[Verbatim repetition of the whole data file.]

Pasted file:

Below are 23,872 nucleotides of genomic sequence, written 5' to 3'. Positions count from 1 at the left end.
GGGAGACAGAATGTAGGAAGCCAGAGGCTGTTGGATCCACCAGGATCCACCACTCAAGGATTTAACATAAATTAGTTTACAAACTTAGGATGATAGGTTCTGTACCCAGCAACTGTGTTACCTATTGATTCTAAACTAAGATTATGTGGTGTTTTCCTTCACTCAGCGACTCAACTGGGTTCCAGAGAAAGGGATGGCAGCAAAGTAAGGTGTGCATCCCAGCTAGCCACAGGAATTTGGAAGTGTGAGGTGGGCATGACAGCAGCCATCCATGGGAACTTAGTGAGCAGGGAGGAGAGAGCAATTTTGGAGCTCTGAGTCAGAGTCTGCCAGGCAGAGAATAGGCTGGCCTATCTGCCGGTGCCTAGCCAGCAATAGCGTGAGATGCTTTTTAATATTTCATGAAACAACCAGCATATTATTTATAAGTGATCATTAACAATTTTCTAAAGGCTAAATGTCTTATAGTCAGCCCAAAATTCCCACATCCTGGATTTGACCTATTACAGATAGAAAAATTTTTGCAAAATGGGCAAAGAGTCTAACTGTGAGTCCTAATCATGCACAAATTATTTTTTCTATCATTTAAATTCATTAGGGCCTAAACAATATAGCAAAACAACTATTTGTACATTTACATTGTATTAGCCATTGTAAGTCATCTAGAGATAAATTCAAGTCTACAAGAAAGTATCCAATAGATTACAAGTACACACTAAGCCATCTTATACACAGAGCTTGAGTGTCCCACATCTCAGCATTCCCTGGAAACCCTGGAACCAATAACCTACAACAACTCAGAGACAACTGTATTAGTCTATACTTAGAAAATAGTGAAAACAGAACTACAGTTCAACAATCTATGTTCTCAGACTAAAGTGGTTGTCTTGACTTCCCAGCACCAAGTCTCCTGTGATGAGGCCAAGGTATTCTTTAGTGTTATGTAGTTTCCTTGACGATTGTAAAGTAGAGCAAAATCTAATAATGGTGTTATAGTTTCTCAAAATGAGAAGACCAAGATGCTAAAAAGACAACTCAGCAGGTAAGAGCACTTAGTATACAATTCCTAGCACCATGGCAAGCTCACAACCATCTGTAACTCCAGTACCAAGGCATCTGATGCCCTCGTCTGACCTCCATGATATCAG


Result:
Below are 23,872 nucleotides of genomic sequence, written 5' to 3'. Positions count from 1 at the left end.
GGGAGACAGAATGTAGGAAGCCAGAGGCTGTTGGATCCACCAGGATCCACCACTCAAGGATTTAACATAAATTAGTTTACAAACTTAGGATGATAGGTTCTGTACCCAGCAACTGTGTTACCTATTGATTCTAAACTAAGATTATGTGGTGTTTTCCTTCACTCAGCGACTCAACTGGGTTCCAGAGAAAGGGATGGCAGCAAAGTAAGGTGTGCATCCCAGCTAGCCACAGGAATTTGGAAGTGTGAGGTGGGCATGACAGCAGCCATCCATGGGAACTTAGTGAGCAGGGAGGAGAGAGCAATTTTGGAGCTCTGAGTCAGAGTCTGCCAGGCAGAGAATAGGCTGGCCTATCTGCCGGTGCCTAGCCAGCAATAGCGTGAGATGCTTTTTAATATTTCATGAAACAACCAGCATATTATTTATAAGTGATCATTAACAATTTTCTAAAGGCTAAATGTCTTATAGTCAGCCCAAAATTCCCACATCCTGGATTTGACCTATTACAGATAGAAAAATTTTTGCAAAATGGGCAAAGAGTCTAACTGTGAGTCCTAATCATGCACAAATTATTTTTTCTATCATTTAAATTCATTAGGGCCTAAACAATATAGCAAAACAACTATTTGTACATTTACATTGTATTAGCCATTGTAAGTCATCTAGAGATAAATTCAAGTCTACAAGAAAGTATCCAATAGATTACAAGTACACACTAAGCCATCTTATACACAGAGCTTGAGTGTCCCACATCTCAGCATTCCCTGGAAACCCTGGAACCAATAACCTACAACAACTCAGAGACAACTGTATTAGTCTATACTTAGAAAATAGTGAAAACAGAACTACAGTTCAACAATCTATGTTCTCAGACTAAAGTGGTTGTCTTGACTTCCCAGCACCAAGTCTCCTGTGATGAGGCCAAGGTATTCTTTAGTGTTATGTAGTTTCCTTGACGATTGTAAAGTAGAGCAAAATCTAATAATGGTGTTATAGTTTCTCAAAATGAGAAGACCAAGATGCTAAAAAGACAACTCAGCAGGTAAGAGCACTTAGTATACAATTCCTAGCACCATGGCAAGCTCACAACCATCTGTAACTCCAGTACCAAGGCATCTGATGCCCTCGTCTGACCTCCATGATATCAG